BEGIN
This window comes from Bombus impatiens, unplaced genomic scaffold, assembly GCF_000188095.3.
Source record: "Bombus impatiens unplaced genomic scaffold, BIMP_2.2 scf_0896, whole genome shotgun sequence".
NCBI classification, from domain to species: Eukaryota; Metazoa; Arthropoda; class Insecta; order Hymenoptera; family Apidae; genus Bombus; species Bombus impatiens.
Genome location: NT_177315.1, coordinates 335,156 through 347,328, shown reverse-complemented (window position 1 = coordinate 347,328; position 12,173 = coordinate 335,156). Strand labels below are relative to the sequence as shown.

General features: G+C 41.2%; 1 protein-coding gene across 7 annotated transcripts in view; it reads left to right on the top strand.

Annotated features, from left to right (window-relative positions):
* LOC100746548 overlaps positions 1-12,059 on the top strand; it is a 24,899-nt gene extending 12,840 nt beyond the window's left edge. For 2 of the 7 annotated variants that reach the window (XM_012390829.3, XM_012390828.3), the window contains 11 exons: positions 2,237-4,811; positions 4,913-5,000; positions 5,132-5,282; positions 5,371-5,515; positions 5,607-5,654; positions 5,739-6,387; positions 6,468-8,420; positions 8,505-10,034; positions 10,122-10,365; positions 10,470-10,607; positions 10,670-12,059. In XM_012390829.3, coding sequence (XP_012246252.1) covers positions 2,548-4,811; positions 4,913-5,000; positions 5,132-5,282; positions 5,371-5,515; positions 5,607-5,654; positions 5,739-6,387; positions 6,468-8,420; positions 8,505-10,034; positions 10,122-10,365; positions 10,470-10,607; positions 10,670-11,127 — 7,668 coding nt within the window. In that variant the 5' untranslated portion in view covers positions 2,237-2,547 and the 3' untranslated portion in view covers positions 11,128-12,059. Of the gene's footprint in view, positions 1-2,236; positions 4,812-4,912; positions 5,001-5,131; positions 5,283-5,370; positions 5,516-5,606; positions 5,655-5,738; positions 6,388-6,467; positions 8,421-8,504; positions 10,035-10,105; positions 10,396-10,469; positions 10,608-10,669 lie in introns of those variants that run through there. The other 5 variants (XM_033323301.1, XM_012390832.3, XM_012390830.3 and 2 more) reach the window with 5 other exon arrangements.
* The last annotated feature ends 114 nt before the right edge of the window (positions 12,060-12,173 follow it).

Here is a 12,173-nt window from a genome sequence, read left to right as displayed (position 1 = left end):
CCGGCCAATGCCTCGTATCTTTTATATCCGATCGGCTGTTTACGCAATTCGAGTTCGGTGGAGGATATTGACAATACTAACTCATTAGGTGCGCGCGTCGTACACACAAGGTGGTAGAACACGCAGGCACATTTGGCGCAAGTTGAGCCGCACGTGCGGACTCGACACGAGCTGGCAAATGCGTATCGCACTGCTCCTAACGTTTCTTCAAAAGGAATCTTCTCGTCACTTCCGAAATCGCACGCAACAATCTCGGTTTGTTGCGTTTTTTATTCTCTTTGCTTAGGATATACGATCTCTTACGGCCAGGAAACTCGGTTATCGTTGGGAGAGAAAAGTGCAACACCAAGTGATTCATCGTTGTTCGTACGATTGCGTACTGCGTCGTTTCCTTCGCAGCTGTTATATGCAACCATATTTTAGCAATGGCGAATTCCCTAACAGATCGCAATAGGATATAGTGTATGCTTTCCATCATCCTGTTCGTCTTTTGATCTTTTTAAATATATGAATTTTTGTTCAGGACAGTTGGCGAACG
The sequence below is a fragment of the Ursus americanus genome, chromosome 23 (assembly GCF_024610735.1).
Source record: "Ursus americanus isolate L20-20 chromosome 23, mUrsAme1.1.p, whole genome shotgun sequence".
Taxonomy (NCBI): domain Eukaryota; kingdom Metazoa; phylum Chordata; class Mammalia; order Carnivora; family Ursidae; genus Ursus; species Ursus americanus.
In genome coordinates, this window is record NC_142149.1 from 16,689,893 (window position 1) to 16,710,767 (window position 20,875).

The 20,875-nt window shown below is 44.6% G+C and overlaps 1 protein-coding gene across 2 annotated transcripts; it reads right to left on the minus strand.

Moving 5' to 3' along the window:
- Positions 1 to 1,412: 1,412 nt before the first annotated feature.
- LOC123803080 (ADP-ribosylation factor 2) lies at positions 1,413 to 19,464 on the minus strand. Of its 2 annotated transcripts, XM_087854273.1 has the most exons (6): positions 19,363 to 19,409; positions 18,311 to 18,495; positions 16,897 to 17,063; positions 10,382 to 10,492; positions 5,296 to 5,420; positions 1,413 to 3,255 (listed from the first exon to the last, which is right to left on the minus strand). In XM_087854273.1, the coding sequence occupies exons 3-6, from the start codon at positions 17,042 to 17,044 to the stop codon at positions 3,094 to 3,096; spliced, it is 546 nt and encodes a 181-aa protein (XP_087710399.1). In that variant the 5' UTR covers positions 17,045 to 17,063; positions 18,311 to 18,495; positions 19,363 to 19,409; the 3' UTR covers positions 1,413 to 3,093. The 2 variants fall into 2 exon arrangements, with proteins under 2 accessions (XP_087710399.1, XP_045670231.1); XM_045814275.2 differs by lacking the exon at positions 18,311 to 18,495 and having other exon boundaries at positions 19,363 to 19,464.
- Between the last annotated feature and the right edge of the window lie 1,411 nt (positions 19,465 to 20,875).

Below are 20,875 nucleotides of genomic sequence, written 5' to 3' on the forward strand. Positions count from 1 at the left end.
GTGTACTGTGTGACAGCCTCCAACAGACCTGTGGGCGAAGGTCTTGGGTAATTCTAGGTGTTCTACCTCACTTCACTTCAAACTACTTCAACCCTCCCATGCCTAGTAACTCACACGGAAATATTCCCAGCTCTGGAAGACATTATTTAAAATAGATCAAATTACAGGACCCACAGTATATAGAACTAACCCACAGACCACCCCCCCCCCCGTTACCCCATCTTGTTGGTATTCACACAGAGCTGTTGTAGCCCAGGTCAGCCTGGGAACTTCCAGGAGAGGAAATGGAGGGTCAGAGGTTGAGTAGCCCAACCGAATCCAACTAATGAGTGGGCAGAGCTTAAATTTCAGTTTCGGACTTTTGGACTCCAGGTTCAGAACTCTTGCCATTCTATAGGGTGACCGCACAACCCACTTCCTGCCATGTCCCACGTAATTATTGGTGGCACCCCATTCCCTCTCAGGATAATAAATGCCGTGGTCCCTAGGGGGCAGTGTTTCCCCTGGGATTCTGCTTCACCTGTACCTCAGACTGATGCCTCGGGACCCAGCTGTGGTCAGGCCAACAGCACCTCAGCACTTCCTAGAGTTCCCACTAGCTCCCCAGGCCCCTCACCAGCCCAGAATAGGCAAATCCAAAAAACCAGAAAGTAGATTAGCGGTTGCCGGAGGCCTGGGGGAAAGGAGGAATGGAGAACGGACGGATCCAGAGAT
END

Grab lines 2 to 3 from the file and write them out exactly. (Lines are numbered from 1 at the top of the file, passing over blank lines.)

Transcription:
Source record: "Bombus impatiens unplaced genomic scaffold, BIMP_2.2 scf_0896, whole genome shotgun sequence".
NCBI classification, from domain to species: Eukaryota; Metazoa; Arthropoda; class Insecta; order Hymenoptera; family Apidae; genus Bombus; species Bombus impatiens.